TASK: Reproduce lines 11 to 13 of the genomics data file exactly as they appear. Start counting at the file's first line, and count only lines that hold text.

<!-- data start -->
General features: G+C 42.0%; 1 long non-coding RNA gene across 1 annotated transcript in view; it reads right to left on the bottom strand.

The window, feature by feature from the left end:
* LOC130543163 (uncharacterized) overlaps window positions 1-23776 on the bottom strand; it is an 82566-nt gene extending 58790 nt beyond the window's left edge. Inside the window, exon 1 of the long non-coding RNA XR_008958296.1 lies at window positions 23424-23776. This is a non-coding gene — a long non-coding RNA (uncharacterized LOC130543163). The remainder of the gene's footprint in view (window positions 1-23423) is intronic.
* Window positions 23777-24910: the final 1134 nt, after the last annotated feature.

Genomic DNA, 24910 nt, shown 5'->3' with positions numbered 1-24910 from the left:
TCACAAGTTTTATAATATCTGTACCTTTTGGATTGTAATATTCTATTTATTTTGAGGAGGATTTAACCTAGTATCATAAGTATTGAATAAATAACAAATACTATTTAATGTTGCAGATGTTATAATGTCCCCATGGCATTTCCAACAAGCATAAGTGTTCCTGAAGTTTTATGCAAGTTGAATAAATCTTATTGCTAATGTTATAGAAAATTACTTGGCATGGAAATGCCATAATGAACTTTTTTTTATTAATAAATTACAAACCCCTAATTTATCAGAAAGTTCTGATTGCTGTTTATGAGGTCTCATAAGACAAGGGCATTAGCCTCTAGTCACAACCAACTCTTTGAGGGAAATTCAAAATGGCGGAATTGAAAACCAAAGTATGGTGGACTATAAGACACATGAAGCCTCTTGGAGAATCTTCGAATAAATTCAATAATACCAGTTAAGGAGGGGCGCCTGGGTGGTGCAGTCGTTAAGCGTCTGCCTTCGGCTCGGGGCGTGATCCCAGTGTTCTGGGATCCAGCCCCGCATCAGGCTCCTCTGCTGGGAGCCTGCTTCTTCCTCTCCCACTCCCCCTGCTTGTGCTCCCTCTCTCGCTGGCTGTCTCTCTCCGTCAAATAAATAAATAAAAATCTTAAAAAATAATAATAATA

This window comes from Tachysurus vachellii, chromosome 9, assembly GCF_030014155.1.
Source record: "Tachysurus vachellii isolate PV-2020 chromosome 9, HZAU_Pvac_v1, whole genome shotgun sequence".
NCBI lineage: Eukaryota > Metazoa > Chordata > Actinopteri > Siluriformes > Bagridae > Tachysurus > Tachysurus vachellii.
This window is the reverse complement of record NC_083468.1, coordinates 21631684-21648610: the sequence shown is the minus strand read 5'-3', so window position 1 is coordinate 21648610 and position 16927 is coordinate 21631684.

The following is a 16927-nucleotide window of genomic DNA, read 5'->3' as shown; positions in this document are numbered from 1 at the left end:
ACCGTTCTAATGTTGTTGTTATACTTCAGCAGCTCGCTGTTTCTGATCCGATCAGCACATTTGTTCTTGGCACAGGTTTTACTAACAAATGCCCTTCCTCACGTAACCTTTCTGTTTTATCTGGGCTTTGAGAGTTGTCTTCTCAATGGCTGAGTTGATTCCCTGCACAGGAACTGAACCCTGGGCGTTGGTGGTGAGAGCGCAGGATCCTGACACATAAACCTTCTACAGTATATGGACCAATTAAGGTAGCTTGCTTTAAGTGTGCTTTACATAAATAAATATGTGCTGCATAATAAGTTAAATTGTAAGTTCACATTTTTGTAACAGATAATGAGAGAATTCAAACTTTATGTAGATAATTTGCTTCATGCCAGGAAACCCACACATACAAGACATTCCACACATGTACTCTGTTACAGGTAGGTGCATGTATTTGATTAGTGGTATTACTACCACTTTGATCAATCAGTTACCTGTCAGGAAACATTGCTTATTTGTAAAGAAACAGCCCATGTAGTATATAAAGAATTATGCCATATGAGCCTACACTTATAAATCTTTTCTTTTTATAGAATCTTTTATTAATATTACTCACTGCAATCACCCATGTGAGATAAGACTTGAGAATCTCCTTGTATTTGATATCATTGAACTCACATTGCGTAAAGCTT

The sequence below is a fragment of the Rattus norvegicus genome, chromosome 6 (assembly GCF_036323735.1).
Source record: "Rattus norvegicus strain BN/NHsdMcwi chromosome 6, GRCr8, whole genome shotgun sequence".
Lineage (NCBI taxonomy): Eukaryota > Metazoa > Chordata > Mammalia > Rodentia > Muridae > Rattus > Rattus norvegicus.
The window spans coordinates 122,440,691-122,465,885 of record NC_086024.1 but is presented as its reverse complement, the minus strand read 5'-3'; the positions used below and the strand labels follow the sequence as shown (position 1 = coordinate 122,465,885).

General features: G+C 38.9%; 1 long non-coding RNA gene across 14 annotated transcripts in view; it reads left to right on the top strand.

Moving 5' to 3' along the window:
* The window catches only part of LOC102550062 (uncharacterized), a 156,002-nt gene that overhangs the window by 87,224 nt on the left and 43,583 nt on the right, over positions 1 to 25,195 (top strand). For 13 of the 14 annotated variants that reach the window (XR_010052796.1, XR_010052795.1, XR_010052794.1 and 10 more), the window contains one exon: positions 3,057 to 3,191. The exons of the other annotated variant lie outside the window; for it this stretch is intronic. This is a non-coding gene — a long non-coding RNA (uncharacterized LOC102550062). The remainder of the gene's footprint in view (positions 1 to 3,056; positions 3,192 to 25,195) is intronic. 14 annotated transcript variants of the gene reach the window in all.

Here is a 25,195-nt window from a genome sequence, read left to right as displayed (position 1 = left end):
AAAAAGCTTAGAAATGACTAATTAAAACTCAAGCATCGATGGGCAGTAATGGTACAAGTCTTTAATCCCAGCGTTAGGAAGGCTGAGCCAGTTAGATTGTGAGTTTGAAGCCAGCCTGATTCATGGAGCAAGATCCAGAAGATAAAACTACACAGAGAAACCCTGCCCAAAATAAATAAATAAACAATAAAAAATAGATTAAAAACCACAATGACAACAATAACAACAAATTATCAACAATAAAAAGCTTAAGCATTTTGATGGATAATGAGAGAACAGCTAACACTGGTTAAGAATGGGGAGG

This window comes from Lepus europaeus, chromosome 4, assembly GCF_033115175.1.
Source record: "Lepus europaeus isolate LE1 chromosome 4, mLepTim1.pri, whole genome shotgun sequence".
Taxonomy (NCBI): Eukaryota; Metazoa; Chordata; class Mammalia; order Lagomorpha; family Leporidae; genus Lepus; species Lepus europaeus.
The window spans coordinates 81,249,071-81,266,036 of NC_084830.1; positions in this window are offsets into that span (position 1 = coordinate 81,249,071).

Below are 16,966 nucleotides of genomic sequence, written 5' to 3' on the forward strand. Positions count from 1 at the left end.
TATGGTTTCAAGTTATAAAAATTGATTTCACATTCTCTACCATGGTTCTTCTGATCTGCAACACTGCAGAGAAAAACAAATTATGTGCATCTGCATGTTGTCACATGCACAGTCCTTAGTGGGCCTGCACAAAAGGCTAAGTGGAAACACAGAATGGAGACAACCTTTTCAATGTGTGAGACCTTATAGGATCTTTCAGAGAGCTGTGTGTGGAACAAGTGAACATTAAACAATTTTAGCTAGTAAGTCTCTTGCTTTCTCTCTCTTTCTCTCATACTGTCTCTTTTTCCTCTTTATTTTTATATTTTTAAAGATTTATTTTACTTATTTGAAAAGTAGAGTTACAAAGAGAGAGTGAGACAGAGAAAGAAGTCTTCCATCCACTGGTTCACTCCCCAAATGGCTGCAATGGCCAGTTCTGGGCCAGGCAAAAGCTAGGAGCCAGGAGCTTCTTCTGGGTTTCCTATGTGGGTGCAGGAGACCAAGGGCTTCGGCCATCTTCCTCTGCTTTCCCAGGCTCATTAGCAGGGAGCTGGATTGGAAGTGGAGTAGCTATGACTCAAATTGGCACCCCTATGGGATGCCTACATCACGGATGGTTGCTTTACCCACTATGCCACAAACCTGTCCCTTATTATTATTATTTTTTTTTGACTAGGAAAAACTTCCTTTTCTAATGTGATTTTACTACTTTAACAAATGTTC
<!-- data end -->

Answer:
The following is a 16927-nucleotide window of genomic DNA, read 5'->3' as shown; positions in this document are numbered from 1 at the left end:
ACCGTTCTAATGTTGTTGTTATACTTCAGCAGCTCGCTGTTTCTGATCCGATCAGCACATTTGTTCTTGGCACAGGTTTTACTAACAAATGCCCTTCCTCACGTAACCTTTCTGTTTTATCTGGGCTTTGAGAGTTGTCTTCTCAATGGCTGAGTTGATTCCCTGCACAGGAACTGAACCCTGGGCGTTGGTGGTGAGAGCGCAGGATCCTGACACATAAACCTTCTACAGTATATGGACCAATTAAGGTAGCTTGCTTTAAGTGTGCTTTACATAAATAAATATGTGCTGCATAATAAGTTAAATTGTAAGTTCACATTTTTGTAACAGATAATGAGAGAATTCAAACTTTATGTAGATAATTTGCTTCATGCCAGGAAACCCACACATACAAGACATTCCACACATGTACTCTGTTACAGGTAGGTGCATGTATTTGATTAGTGGTATTACTACCACTTTGATCAATCAGTTACCTGTCAGGAAACATTGCTTATTTGTAAAGAAACAGCCCATGTAGTATATAAAGAATTATGCCATATGAGCCTACACTTATAAATCTTTTCTTTTTATAGAATCTTTTATTAATATTACTCACTGCAATCACCCATGTGAGATAAGACTTGAGAATCTCCTTGTATTTGATATCATTGAACTCACATTGCGTAAAGCTT

The sequence below is a fragment of the Rattus norvegicus genome, chromosome 6 (assembly GCF_036323735.1).